Provision of analgesia for thoracotomy is a further challenge to the thoracic anesthetist. Thoracic epidural analgesia (TEA) has long been considered the gold standard technique for post-thoracotomy pain relief. Recent studies however have reported that paravertebral block (PVB) is effective as TEA in treating post-thoracotomy pain and may be associated with a reduction in postoperative complications. [13],[14],[15],[16] Shelley et al. recently conducted a survey of UK thoracic anesthesiologists exploring many of the above issues with interesting results. [17] We sought to carry out a similar survey among Middle Eastern (ME) thoracic anesthetists with the aim of describing the current practice of thoracic anesthesia in the region.


  Methods Top


Permission was obtained from Shelley et al. to use their survey protocol via the commercially available "Survey Monkey" software (www.surveymonkey.com). [17] An electronic invitation message was sent to all 129 members of the ME thoracic anesthesia group (http://health.groups.yahoo.com/group/thoracic-anaesthesia/). The thoracic anesthesia group was founded in November 1999 with the aim of providing a forum for the exchange of ideas and experiences pertinent to the practice of thoracic anesthesia in the ME region. Participants were requested to complete questions in the context of their "current routine 'first choice' practice when anesthetizing for lobectomy/pneumonectomy with one-lung ventilation… in the absence of any contraindications or special (patient) considerations."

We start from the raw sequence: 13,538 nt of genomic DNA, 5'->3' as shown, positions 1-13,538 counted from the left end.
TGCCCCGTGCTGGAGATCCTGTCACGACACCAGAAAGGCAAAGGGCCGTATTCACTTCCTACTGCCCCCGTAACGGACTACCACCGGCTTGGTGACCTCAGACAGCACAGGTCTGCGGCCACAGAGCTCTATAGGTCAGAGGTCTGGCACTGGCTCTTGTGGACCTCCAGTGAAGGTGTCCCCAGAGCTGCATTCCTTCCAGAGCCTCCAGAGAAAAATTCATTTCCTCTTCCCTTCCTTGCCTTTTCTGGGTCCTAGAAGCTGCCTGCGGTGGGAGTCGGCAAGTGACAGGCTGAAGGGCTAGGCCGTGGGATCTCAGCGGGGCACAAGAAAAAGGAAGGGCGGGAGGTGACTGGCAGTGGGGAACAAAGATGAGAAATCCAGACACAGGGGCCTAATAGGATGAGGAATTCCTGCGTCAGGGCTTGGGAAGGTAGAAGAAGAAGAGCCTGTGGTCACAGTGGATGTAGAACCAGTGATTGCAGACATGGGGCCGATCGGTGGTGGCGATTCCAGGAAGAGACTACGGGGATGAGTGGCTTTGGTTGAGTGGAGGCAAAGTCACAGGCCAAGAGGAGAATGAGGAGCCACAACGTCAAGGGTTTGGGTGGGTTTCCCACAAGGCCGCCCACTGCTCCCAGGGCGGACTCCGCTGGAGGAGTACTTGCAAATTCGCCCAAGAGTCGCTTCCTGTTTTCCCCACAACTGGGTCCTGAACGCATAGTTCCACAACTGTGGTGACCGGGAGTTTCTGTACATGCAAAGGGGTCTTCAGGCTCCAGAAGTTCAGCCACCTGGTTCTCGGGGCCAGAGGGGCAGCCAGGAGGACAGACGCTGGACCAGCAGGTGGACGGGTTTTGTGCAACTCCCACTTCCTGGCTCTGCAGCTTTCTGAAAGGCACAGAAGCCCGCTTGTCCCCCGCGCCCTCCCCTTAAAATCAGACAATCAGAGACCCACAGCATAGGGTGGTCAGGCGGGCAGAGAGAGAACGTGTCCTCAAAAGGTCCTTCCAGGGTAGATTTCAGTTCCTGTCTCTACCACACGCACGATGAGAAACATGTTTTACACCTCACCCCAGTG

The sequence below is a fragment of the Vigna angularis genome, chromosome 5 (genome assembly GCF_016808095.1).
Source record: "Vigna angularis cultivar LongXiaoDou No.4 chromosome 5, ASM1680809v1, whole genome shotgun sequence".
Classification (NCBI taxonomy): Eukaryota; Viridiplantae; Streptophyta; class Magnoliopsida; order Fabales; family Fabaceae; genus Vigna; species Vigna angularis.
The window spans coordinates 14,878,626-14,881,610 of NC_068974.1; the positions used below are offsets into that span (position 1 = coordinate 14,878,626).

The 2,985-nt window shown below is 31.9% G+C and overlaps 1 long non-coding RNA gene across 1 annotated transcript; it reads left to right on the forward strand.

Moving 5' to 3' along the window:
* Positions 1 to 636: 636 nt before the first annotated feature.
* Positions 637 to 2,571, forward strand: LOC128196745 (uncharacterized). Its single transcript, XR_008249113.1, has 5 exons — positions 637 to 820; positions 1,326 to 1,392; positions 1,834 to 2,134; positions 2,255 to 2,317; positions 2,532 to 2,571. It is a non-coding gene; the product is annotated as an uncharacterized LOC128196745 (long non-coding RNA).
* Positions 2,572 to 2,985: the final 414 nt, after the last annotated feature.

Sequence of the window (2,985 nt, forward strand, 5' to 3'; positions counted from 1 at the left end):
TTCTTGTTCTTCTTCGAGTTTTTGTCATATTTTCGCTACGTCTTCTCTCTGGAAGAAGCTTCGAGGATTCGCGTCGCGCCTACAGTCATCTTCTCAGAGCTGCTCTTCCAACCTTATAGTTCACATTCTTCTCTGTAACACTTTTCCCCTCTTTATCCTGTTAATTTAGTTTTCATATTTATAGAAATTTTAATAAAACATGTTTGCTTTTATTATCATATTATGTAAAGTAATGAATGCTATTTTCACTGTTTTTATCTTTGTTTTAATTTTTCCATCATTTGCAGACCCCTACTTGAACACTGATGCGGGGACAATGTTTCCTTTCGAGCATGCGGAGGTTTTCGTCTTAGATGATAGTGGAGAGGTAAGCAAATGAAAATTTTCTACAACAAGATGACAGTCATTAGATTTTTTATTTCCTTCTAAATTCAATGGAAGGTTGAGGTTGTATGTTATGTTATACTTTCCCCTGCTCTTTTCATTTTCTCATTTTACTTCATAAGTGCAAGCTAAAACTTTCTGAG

Questions concerned anesthetic technique, mode of ventilation during the period of OLV, regional analgesic technique (if any), adjunctive analgesia, perioperative fluid management, and choice of lung separation technique. Mann-Whitney test was used to compare continuous data and Chi Square test was used to compare categorical data. P<0.05 was considered statistically significant. Data analysis was carried out using SPSS software version 13.


  Results Top